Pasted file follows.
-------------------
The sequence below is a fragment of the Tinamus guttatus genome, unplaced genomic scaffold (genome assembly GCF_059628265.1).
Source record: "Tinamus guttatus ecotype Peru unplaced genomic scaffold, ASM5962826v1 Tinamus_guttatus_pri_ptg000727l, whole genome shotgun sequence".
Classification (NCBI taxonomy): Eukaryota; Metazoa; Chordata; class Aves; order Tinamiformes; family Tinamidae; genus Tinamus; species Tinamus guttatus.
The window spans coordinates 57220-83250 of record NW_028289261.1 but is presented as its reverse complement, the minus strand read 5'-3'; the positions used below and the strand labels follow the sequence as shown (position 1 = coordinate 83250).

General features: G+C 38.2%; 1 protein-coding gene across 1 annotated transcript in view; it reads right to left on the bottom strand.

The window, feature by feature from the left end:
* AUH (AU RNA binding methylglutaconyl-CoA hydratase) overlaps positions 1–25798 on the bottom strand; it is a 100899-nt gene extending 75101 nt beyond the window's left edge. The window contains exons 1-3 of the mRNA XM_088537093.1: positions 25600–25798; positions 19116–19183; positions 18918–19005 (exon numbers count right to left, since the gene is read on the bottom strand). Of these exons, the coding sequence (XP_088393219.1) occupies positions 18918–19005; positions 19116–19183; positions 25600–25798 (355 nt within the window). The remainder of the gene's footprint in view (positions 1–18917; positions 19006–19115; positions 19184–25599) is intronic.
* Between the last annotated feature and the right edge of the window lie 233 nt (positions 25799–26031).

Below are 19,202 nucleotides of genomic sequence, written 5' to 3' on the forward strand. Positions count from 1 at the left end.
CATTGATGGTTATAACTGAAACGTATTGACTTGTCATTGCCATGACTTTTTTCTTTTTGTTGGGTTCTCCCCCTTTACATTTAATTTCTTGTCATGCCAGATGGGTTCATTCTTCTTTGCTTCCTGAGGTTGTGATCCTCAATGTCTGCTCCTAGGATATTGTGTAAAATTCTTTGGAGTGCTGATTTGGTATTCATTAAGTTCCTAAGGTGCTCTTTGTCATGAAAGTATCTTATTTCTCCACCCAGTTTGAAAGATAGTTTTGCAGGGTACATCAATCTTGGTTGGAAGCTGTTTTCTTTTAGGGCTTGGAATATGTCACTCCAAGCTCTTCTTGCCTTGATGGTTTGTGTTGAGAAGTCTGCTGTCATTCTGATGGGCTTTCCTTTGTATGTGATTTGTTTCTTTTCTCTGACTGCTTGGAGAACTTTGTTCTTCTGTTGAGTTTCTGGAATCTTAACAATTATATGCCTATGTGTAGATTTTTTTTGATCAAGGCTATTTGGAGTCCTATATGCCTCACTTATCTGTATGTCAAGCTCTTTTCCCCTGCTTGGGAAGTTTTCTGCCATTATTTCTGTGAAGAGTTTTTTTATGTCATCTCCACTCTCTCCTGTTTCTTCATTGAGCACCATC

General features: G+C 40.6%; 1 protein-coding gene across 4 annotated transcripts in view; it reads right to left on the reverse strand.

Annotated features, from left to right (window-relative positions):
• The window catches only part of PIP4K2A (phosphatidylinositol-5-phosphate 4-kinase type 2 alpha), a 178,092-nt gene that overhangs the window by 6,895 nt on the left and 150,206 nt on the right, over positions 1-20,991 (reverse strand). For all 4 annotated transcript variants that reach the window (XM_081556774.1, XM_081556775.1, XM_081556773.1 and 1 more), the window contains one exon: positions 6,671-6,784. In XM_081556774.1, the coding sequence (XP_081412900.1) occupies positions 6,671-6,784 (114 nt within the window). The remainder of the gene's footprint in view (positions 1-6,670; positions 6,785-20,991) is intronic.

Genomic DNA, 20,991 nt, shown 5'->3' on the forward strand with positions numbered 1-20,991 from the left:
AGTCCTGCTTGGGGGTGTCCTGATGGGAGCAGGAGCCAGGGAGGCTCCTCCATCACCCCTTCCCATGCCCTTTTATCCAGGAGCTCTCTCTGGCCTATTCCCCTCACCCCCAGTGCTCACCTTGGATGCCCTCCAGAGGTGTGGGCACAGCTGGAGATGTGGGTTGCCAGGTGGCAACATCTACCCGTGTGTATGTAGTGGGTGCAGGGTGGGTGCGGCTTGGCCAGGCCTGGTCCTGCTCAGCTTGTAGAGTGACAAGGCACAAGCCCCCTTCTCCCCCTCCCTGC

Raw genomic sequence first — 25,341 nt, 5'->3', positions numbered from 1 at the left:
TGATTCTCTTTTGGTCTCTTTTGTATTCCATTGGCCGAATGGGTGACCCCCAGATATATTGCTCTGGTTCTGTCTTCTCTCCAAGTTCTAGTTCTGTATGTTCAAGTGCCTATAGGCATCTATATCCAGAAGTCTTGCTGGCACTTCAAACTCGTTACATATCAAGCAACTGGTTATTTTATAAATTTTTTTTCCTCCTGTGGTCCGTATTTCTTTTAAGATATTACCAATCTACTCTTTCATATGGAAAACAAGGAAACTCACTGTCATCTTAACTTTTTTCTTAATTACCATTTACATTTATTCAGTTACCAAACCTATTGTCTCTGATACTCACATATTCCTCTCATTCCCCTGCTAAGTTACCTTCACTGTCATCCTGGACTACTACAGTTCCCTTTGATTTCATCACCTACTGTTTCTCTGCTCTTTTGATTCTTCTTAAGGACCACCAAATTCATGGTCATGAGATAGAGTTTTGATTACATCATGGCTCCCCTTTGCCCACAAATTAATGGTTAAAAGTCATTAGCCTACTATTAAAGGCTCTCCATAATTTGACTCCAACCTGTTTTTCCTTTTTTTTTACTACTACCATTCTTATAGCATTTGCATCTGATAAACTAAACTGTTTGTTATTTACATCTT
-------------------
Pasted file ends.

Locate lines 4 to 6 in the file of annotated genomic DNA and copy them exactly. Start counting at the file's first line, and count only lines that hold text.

The window spans coordinates 57220-83250 of record NW_028289261.1 but is presented as its reverse complement, the minus strand read 5'-3'; the positions used below and the strand labels follow the sequence as shown (position 1 = coordinate 83250).

General features: G+C 38.2%; 1 protein-coding gene across 1 annotated transcript in view; it reads right to left on the bottom strand.

The window, feature by feature from the left end: